Contingent Convertible bonds (“CoCos”) are supposed to address this nonsensical phenomenon:
During the financial crisis a number of distressed banks were rescued by the public sector injecting funds in the form of common equity and other forms of Tier 1 capital. While this had the effect of supporting depositors it also meant that Tier 2 capital instruments (mainly subordinated debt), and in some cases Tier 1 instruments, did not absorb losses incurred by certain large internationally-active banks that would have failed had the public sector not provided support.
So it wasn’t just senior bondholders who were bailed out: in some cases, junior debtholders, pref holders and even equity holders got a degree of taxpayer support, which is pretty wild. This is the sort of thing that happen in a crisis, when you don’t have a proper resolution regime (but you do have banks that own each other’s debt or near debt).
In the Glass-Steagall/FDIC world, bank resolution is done briskly and proactively: the bank is nationalized (yes, Virginia) and dismantled; operationally, it never misses a beat, and depositors are protected. Without an FDIC and its supporting legislation, it all gets messier, though. If your bank has to go bust before bondholders and depositors are tackled about the losses they are to take, then you will get bank runs. See Northern Rock, RBS, and it now seems, Dexia; see also the plight the Irish landed in, once their government decided it had to ward off a run by guaranteeing both depositors and bondholders.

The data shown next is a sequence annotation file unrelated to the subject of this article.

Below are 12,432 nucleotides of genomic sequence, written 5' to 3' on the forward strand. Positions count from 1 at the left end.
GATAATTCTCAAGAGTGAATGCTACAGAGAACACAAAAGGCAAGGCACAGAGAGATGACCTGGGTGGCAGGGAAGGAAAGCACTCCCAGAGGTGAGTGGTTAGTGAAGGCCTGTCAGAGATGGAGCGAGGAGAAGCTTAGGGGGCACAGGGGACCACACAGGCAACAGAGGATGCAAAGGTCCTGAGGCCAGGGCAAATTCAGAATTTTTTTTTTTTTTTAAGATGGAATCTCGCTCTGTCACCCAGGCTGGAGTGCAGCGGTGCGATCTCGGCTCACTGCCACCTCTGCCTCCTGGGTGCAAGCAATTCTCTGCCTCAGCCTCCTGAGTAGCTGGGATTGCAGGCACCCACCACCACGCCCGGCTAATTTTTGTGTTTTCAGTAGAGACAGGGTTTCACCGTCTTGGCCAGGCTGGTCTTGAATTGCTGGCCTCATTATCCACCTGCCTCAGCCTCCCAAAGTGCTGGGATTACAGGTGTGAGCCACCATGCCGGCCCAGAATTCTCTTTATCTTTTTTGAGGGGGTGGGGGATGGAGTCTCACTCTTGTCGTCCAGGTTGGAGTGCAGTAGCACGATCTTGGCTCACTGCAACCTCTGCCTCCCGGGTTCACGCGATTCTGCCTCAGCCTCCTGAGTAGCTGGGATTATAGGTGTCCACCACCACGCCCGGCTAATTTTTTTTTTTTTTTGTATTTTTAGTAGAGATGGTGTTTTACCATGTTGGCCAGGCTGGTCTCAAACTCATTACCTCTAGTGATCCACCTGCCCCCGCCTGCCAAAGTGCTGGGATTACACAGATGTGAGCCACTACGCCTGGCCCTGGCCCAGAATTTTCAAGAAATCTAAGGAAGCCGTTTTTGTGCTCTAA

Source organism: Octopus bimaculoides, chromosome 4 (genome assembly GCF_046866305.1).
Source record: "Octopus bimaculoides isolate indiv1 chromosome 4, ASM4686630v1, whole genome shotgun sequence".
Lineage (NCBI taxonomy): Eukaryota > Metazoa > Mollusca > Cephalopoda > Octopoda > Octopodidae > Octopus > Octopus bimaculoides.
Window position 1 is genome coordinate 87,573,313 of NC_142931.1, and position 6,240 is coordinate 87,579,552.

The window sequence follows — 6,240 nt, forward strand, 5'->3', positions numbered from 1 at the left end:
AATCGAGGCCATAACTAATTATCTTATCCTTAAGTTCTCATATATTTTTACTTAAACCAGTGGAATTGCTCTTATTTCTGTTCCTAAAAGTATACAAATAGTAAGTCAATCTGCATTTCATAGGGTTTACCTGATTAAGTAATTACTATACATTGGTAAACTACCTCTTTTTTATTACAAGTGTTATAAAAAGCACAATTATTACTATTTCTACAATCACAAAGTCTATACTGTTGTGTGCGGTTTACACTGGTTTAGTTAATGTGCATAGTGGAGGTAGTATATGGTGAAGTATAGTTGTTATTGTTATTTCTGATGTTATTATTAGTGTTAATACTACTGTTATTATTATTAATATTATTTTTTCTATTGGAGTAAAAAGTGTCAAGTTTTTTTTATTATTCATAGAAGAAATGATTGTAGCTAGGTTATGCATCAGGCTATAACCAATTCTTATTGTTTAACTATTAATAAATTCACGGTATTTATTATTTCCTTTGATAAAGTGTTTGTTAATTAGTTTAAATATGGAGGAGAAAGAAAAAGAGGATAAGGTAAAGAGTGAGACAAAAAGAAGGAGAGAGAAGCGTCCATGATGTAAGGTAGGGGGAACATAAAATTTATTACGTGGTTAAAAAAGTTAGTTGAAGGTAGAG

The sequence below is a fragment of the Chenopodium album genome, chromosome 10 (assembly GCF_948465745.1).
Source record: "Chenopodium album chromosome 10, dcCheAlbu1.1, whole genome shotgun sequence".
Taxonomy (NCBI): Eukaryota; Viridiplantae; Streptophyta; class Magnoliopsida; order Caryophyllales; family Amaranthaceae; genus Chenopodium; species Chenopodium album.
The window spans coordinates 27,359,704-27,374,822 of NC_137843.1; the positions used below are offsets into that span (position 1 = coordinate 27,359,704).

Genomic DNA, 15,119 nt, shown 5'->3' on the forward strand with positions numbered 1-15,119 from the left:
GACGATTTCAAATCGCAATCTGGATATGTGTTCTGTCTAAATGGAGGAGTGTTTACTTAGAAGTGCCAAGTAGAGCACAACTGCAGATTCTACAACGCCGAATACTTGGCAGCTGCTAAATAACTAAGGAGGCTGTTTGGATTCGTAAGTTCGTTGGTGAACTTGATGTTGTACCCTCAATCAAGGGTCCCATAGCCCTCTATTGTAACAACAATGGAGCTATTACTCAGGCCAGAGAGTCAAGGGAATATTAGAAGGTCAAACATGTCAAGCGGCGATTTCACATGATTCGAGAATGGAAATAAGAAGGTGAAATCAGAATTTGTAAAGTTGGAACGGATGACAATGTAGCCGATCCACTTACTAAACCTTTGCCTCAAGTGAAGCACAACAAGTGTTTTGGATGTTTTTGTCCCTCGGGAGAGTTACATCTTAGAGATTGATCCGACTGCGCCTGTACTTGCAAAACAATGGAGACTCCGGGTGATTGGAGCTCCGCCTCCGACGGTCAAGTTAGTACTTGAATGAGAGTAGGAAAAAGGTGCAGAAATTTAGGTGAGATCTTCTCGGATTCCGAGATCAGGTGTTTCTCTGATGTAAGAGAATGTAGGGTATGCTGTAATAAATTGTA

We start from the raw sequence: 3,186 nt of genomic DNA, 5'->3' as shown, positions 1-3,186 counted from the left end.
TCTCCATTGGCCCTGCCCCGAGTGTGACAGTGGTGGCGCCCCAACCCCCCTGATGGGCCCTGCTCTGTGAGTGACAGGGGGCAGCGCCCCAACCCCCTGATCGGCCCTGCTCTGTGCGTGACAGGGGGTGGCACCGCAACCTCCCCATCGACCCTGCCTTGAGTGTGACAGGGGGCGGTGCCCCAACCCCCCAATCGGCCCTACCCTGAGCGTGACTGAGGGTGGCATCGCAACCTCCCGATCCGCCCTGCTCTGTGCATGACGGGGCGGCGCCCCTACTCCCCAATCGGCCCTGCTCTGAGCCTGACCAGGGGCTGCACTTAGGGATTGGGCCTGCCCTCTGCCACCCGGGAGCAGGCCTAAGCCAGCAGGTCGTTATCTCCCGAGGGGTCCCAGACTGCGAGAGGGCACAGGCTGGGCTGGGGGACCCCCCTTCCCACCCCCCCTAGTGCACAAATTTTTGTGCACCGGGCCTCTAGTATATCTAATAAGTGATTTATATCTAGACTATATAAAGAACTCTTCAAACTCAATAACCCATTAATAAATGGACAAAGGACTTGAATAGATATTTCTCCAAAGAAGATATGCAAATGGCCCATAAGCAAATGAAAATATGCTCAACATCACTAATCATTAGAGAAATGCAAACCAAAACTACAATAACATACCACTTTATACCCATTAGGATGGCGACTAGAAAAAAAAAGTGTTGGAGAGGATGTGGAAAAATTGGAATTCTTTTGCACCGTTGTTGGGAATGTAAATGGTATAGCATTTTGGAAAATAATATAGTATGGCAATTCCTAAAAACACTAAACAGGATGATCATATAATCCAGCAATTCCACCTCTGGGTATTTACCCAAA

Another way of handling bank busts is just to have fewer, by putting lots of loss-absorbing capital into the banks. That was the import of the first Basel III proposals. But somewhere along the way since the end of 2009 (read: lobbying), something changed:
First of all there were reports that the Basel Committee will require the countercyclical buffer (0-2.5%) to be comprised solely of common equity, having previously indicated that the buffer over the 4.5% minimum capital requirement could be made up of common equity or loss absorbing capital depending on national circumstances.
…and now we are to have CoCos:
Then the Basel Committee issued a press release detailing the criteria required for debt securities to be considered fully loss absorbing capital, the document upon which the future of the contingent capital (CoCo) asset class is to be based. To satisfy the necessary criteria after the 1st January 2013 (beginning of the phase out period) all instruments are required to have “a provision that requires such instruments, at the option of the relevant authority, to either be written off or converted into common equity upon the occurrence of the trigger event”. The trigger event which is defined as the “earlier of (i) a decision that a write-off, without which the firm would become non-viable, is necessary, as determined by the relevant authority; and (2) the decision to make a public sector injection of capital, or equivalent support, without which the firm would have become non-viable, as determined by the relevant authority.”